9. Somehow I had the chutzpa to run the last two loops (three miles) quite strong, at what felt like an eight minute mile pace. Being in the good company of Mark Manz definitely helped put pep in one’s step. By the way, I’m calling it now: Manz wins the Umstead 100 next year. (I interviewed the dude here)

Dorks? Where?

photo by Emmie and/or Krista)

10. Oh right, the calfankilles. The thing that got me all worried since April, making me question the continuation of my running life. Never an issue. I’m a lucky man, and I’m just going to consider that hiatus to be a deliberate training strategy. In case anyone is wondering, I haven’t taken any NSAIDS at all since the five-day Advilathon.

11. Not only was I with Iris as I crossed the marathon mark and into ultra territory, but I was at the scoring table and got to score her marathon and 50K laps! The only way I could be more proud of her is if I were less sure she was capable of such achievements.

12. And the feet (well, just the left one. The right one looks exactly the same. Well, opposite, actually):

After 50K. Tired, tingly, but totally together tootsies. And there’s nothing special about them! Yours can do this too (with practice and patience)!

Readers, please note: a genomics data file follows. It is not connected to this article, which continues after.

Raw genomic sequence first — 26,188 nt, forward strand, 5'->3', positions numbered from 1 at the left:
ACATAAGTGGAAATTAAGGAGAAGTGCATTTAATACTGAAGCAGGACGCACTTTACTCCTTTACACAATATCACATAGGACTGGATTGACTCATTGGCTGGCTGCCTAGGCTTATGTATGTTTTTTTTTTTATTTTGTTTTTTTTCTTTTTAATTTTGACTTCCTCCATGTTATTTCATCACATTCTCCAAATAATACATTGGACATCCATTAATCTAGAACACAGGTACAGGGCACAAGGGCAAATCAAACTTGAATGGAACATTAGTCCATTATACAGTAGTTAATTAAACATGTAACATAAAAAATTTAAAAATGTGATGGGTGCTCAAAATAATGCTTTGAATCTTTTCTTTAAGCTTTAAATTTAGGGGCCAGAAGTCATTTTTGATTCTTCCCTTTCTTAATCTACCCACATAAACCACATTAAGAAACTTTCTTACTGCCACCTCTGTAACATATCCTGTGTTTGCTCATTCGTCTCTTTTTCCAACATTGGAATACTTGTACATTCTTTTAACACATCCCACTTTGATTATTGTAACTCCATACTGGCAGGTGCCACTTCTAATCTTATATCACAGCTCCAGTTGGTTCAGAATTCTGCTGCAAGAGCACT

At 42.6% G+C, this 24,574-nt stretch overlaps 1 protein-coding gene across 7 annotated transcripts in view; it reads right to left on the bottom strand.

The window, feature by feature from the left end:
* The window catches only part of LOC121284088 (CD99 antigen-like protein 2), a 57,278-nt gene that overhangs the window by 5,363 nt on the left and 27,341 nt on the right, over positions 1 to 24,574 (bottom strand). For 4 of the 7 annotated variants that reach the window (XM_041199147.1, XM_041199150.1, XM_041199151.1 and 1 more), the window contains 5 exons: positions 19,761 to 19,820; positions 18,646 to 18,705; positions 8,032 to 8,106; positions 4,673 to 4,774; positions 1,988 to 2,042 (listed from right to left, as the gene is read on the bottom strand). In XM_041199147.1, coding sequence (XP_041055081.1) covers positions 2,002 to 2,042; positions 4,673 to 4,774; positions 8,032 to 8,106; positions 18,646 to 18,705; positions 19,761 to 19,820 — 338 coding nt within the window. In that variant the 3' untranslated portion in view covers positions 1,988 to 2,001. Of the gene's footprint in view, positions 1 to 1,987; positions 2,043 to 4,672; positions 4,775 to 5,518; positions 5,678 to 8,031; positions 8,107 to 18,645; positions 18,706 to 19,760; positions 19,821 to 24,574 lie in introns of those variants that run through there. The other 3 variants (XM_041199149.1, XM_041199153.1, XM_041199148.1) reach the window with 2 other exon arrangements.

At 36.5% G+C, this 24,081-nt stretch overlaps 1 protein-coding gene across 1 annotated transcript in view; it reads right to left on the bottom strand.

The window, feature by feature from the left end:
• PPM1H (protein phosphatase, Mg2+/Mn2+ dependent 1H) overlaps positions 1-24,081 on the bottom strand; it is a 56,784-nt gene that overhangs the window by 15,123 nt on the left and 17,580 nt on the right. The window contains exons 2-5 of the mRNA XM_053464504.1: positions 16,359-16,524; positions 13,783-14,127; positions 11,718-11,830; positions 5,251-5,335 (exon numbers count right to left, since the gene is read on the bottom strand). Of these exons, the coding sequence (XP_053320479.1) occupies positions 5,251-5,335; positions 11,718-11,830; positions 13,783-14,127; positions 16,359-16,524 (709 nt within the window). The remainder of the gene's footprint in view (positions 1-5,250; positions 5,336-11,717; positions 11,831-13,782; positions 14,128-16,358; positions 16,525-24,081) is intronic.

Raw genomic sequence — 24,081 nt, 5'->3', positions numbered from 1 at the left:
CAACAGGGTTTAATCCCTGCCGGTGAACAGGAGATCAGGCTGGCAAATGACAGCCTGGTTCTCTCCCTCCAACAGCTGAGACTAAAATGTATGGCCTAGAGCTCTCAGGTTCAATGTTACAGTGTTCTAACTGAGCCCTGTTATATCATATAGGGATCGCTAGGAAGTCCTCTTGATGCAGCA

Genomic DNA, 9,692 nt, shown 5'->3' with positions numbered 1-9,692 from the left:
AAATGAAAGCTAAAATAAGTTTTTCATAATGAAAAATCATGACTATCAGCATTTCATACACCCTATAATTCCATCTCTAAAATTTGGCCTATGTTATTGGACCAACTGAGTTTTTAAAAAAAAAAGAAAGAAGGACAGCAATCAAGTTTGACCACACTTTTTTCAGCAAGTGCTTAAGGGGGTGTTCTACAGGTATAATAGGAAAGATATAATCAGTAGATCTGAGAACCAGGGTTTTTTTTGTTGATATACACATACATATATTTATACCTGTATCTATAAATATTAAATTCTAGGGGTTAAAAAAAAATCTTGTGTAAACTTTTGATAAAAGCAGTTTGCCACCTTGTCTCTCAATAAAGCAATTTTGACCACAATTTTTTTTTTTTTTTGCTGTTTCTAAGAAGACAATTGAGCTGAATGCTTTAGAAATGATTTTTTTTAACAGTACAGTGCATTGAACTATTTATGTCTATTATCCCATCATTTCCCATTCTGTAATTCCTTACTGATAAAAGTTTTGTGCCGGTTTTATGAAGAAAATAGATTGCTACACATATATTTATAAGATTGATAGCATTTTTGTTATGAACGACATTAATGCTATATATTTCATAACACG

So there you have it, I’m now officially a barefoot ultra runner. Ta da! The Hinson Lake 24 Hour Classic is a class act, and I highly recommend it to anyone who cares about my recommendations. Now that it’s over, Iris wants me to trim my beard. I don’t know, maybe I should leave it alone and see what happens. What do you guys think?

My Form Could Be Terrible, You Know

On this blog, I present myself as a runner with good form. However, very few people have actually seen me run, so anyone believing that is just taking me at my word. That’s no good! You should be demanding proof. On the other hand, maybe you’re just being polite, which is good. We hurt for lack of civility in this world. Oh, what a conundrum.

A conundrum easily resolved with a little initiative of my own. The wife was ever so kind to take these videos of what I look like when I run at a 5K race pace:

I think I look alright, although maybe I’m landing in front of myself a bit. Might be a result of the lack of flexibility in my ankles/calves/oh who am I kidding my whole person. I think after The Scream I’m going to take a running hiatus and focus on trying to be more stretchy bendy.

UPDATE:
One more, this time at a 5:00/mi pace:

Anyway, opinions/advice/snarky comments are welcome as always.